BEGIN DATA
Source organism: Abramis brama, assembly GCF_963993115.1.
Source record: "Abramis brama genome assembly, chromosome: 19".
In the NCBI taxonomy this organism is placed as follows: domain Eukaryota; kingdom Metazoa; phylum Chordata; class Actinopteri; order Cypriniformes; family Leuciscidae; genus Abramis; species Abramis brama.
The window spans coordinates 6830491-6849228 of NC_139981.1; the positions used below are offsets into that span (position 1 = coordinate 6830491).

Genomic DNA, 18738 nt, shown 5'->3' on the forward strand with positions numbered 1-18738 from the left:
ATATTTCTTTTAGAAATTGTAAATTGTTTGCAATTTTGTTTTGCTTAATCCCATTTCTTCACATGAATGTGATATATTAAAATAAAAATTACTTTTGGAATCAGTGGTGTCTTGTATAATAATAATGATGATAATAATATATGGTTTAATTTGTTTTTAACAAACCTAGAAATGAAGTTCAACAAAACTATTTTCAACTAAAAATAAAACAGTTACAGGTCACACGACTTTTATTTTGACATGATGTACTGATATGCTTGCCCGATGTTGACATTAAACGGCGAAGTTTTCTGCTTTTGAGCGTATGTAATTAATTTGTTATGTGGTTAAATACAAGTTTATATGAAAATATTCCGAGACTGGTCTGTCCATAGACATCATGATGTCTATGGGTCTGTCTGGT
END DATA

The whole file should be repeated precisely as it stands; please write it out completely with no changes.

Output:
Source organism: Abramis brama, assembly GCF_963993115.1.
Source record: "Abramis brama genome assembly, chromosome: 19".
In the NCBI taxonomy this organism is placed as follows: domain Eukaryota; kingdom Metazoa; phylum Chordata; class Actinopteri; order Cypriniformes; family Leuciscidae; genus Abramis; species Abramis brama.
The window spans coordinates 6830491-6849228 of NC_139981.1; the positions used below are offsets into that span (position 1 = coordinate 6830491).

Genomic DNA, 18738 nt, shown 5'->3' on the forward strand with positions numbered 1-18738 from the left:
ATATTTCTTTTAGAAATTGTAAATTGTTTGCAATTTTGTTTTGCTTAATCCCATTTCTTCACATGAATGTGATATATTAAAATAAAAATTACTTTTGGAATCAGTGGTGTCTTGTATAATAATAATGATGATAATAATATATGGTTTAATTTGTTTTTAACAAACCTAGAAATGAAGTTCAACAAAACTATTTTCAACTAAAAATAAAACAGTTACAGGTCACACGACTTTTATTTTGACATGATGTACTGATATGCTTGCCCGATGTTGACATTAAACGGCGAAGTTTTCTGCTTTTGAGCGTATGTAATTAATTTGTTATGTGGTTAAATACAAGTTTATATGAAAATATTCCGAGACTGGTCTGTCCATAGACATCATGATGTCTATGGGTCTGTCTGGT